12 Upper Woburn Place, London, WC1H 0HX

Tel:0207 683 5426 | www.numbertwelverestaurant.co.uk

The clergy and food, what is it eh? Across the world priests of all denominations have been traditionally depicted as being as well fed and corpulent as a restaurant critic.

It shows in the names of dishes like the Middle Eastern Imam Bayaldi, ‘the priest fainted’; either at the deliciousness or at the thought of how much olive oil went into it. And here on Santino Busciglio’s excellent menu at Number Twelve are strozzapreti, or ‘Priest Stranglers’. Apparently so lovely that back in the 18th Century a priest choked to death as he greedily tried to eat too many.

Number Twelve is the restaurant of the Ambassadors Hotel. When the place first reopened the nearby Eurostar terminal wasn’t up and running, but now that it is the head count of lone male diners on business trips has gone up too. Why walk deep into town when you can get dinner and room on one easy receipt for the drones back in accounts to deal with? No reason at all, especially with food this good. Santino should be cooking in a bijou restaurant in Fitzrovia really but it’s to Number Twelve’s advantage that he isn’t. His calm, assured blend of Italian with a taste of British makes it well worth overlooking the hotel dining room’s inevitable coldness, which the friendly staff does a good job of warming up.

The strozzapreti are a starter; little rolls of home-made, egg-free pasta with a roughness of texture that is comforting on a cold night and which picks up the sauce of aubergines, basil, tomato and ricotta well. It has bulk without mass, so that it slips down with ease leaving room to fit in some more of the restaurant’s home made bread dunked in their good, peppery, olive oil. Thin sliced smoked Gressingham duck breast (smoked in the kitchen) is meltingly tender, the ticklish aroma just right. There’s no fat on or around it but even so the sharp citrus slices served alongside do their work to create great contrast in the mouth. Micro salad leaves and mint complete the picture.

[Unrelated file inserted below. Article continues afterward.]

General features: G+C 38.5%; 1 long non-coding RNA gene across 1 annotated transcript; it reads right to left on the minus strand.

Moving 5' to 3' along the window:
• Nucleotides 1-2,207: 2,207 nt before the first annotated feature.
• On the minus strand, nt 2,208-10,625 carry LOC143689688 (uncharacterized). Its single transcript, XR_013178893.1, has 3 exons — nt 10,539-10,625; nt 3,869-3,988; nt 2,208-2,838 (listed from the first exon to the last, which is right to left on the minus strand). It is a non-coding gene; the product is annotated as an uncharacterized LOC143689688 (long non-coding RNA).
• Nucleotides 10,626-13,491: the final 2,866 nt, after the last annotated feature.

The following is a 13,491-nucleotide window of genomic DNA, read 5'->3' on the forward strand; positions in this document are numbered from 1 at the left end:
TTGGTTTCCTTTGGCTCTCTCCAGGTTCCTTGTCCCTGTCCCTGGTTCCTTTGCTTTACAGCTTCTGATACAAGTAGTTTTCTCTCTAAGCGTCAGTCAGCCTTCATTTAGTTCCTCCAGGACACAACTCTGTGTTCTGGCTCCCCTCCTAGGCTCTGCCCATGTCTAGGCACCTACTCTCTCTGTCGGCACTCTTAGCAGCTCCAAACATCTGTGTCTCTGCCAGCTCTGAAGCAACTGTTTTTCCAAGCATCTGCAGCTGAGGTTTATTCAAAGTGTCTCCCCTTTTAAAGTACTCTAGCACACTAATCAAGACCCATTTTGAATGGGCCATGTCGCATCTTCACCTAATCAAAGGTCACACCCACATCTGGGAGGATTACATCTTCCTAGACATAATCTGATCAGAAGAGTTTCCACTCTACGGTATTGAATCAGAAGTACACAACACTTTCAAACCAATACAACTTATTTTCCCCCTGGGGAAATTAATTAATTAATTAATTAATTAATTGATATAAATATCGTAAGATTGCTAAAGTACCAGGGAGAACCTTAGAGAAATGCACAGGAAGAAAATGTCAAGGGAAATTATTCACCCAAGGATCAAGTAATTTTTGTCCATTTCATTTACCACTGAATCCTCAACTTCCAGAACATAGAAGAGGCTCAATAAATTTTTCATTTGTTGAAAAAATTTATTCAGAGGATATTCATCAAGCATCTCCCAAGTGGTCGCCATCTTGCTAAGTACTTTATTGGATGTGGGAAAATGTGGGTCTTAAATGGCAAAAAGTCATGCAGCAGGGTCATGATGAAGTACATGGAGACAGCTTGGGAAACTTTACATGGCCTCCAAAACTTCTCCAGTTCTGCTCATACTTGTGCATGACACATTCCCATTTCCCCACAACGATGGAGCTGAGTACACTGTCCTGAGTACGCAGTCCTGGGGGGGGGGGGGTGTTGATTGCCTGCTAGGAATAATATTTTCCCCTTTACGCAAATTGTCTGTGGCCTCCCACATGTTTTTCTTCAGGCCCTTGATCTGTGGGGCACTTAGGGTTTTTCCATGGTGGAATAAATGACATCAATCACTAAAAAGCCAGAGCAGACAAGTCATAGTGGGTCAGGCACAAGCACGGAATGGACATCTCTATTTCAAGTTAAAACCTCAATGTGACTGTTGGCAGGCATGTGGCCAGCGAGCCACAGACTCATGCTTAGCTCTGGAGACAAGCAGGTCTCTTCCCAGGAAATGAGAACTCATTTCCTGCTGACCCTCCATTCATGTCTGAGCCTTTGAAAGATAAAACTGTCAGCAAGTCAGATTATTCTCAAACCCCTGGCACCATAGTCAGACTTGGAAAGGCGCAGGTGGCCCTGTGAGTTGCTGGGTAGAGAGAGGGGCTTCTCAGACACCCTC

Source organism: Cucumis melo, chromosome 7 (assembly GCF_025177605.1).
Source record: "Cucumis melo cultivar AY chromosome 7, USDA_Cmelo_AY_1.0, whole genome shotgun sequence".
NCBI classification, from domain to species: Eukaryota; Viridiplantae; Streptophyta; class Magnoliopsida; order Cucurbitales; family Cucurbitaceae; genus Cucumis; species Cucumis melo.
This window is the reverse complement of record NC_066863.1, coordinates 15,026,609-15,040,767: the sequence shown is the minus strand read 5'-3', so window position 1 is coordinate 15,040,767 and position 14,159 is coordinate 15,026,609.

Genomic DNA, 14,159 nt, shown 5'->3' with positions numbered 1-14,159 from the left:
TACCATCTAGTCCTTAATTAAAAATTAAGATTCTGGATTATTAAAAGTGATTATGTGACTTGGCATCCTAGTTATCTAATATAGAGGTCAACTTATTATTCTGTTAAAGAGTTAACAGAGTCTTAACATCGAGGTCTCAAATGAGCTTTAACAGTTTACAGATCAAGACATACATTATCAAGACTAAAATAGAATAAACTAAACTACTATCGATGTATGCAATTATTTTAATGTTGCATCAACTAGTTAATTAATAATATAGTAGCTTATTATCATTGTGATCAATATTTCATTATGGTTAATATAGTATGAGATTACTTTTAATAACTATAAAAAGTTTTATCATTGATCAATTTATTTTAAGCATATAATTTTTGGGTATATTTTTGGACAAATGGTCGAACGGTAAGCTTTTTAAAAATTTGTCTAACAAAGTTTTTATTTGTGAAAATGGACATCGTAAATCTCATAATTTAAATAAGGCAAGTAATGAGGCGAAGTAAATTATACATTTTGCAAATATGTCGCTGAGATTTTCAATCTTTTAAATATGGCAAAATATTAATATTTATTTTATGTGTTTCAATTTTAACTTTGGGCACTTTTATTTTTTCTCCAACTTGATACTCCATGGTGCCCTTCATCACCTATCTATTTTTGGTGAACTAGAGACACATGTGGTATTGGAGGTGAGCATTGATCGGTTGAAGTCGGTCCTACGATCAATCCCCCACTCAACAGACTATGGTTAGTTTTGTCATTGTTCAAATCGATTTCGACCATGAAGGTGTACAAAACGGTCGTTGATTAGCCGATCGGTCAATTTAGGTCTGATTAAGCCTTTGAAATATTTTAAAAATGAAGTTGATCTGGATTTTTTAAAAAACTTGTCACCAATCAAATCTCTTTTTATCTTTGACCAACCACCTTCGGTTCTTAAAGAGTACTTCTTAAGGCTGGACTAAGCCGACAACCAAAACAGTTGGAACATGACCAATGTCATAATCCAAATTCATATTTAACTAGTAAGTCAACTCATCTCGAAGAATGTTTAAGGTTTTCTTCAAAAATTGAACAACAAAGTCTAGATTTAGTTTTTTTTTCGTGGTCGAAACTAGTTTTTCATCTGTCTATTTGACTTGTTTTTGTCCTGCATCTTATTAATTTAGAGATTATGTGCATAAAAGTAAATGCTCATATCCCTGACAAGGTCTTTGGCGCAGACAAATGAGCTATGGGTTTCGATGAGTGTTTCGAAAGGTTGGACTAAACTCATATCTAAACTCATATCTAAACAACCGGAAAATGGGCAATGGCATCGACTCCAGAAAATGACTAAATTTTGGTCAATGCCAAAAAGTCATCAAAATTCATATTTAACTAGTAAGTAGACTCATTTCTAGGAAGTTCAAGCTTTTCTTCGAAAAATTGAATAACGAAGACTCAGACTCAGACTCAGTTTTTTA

For a main we had the Cornish line caught Sea bass which, for once, wasn’t pan-fried. Instead it had been gently steamed to capture a delicacy that can often be seared out of it. Sitting upon what looked like a daunting pile of Cavolo Nero, once taken off it revealed that the nicely bitter greenery was just concealing some of the best crushed potato/mash I’ve had this year. Clams were cheerfully piled all around, each well cooked and with plenty of juice still lingering in the shells.

Gnocchi can too often be bad – gluey, tasteless and uninspiring. These were light and delicate and jet-black with squid ink. Around were dotted tiny florets of last of the season purple sprouting broccoli. These had been introduced to boiling water, but only briefly, so that they retained all their wonderful crunch, colour and flavour. Mixed in were clams, mussels, prawns and the lot was bound together by a swathe of green sauce which, is all over my notes so I can’t tell you what it was.

A dessert of Rum Baba was a deconstruction of the classic and made from a small brioche soaked in Cointreau and came with an orange mousse, a very decent semi fredo and a passion fruit sauce. Naughty but nice and just the thing to send you singing out into the dark, which we did. Two years on from the refurb and with a new look coming soon, Number Twelve is still number one in my book when it comes to quality and value and cooking that exceeds expectations.

Nick Harman